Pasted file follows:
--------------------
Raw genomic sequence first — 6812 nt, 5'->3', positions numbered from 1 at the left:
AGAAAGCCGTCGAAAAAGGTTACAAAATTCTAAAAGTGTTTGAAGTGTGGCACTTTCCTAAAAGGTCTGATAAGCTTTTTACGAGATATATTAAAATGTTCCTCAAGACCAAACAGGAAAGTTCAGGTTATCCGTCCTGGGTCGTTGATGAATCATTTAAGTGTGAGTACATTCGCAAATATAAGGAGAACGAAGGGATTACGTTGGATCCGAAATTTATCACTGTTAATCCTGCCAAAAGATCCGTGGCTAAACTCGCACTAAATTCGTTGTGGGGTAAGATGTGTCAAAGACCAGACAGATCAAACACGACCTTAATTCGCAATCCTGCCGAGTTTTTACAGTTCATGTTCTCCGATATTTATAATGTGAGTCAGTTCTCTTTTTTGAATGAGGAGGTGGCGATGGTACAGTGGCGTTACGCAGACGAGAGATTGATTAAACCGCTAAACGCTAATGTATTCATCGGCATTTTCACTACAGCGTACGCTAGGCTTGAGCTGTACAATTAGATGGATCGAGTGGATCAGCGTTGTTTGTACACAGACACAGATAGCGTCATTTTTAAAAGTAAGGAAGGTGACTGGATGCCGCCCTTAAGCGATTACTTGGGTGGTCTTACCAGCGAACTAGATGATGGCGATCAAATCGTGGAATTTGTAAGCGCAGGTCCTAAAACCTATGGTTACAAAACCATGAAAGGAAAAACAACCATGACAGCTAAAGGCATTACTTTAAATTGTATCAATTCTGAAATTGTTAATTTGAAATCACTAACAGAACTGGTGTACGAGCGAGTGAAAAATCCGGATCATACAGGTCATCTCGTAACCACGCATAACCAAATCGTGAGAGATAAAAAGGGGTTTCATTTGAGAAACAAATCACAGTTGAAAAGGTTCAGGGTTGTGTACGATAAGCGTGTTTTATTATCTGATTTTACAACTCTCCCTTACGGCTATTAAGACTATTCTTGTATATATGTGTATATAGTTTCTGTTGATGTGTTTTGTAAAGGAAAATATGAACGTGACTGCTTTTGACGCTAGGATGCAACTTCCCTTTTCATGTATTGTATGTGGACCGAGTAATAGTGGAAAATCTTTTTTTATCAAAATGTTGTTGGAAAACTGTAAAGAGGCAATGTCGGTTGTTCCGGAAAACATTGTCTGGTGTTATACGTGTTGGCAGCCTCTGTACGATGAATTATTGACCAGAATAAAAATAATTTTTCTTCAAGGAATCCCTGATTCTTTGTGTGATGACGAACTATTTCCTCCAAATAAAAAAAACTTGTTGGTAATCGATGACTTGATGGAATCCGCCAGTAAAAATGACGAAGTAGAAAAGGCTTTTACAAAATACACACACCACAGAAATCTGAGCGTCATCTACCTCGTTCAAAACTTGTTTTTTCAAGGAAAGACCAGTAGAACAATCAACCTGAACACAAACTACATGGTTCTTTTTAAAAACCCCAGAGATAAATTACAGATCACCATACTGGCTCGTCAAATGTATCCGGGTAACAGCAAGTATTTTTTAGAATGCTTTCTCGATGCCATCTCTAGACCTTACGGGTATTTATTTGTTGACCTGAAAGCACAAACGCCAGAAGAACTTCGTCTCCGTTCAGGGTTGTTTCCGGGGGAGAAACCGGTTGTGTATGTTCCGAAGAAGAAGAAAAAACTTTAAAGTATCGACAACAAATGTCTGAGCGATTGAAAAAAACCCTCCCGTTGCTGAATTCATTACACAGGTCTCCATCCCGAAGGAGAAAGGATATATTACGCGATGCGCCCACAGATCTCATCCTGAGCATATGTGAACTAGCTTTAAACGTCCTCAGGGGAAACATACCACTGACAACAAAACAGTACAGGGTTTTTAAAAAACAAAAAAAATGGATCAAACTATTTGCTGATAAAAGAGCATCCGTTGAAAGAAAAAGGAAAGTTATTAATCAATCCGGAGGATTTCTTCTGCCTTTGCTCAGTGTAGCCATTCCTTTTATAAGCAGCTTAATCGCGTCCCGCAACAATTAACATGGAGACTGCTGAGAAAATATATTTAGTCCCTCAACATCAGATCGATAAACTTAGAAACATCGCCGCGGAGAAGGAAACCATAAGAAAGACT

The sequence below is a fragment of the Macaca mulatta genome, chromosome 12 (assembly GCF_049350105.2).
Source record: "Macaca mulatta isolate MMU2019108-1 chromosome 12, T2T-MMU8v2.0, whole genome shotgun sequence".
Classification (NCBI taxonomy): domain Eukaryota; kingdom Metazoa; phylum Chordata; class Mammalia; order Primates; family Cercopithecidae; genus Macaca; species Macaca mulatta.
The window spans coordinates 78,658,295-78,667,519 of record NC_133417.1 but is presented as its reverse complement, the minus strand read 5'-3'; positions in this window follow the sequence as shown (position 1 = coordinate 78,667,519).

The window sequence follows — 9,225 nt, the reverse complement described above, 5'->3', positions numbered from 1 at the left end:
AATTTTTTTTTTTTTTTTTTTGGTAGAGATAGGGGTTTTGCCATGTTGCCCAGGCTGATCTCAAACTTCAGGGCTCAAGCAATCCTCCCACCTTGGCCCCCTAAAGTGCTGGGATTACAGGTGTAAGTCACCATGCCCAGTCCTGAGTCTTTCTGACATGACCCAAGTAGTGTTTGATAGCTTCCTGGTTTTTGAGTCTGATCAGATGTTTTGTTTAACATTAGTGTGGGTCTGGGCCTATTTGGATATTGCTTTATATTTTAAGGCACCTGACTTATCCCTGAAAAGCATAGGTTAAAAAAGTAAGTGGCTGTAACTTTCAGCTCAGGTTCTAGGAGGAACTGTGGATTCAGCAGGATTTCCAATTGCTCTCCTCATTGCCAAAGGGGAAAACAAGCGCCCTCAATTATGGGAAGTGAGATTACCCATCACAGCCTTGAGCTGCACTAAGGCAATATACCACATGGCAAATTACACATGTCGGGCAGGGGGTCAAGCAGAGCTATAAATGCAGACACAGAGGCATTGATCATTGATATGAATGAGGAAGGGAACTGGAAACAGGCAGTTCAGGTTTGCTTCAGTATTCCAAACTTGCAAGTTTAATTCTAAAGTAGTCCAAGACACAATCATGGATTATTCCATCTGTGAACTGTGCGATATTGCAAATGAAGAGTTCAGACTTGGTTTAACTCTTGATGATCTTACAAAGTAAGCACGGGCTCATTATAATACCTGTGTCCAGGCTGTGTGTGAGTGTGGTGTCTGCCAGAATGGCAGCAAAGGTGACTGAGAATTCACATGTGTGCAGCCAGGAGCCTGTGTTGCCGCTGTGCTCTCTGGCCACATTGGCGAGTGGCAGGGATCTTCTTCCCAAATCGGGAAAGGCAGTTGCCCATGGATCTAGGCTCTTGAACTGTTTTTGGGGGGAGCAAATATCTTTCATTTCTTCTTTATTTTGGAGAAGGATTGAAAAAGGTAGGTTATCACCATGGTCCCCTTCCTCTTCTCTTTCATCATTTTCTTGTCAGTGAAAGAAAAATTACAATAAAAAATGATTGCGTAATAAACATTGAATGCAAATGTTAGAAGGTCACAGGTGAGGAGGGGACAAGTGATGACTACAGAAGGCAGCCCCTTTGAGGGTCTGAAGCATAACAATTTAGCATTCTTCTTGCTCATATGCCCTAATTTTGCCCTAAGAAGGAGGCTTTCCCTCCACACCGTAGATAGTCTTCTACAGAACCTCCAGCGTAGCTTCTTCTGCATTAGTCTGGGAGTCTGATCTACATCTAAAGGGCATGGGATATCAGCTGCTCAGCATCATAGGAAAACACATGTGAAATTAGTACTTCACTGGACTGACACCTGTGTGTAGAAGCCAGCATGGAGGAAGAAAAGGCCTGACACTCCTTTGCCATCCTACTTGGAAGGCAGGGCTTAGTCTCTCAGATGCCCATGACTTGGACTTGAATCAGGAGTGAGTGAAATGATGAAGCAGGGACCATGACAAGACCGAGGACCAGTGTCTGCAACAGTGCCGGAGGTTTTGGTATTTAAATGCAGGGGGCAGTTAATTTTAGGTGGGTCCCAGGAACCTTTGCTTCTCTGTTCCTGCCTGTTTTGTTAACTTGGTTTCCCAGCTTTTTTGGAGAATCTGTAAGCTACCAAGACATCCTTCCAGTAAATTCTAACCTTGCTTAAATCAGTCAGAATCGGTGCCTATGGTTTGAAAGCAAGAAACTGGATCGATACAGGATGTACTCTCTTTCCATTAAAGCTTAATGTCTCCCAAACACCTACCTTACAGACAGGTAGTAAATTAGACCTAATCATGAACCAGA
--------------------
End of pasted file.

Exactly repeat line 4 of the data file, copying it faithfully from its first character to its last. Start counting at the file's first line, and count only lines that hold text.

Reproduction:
Source record: "Macaca mulatta isolate MMU2019108-1 chromosome 12, T2T-MMU8v2.0, whole genome shotgun sequence".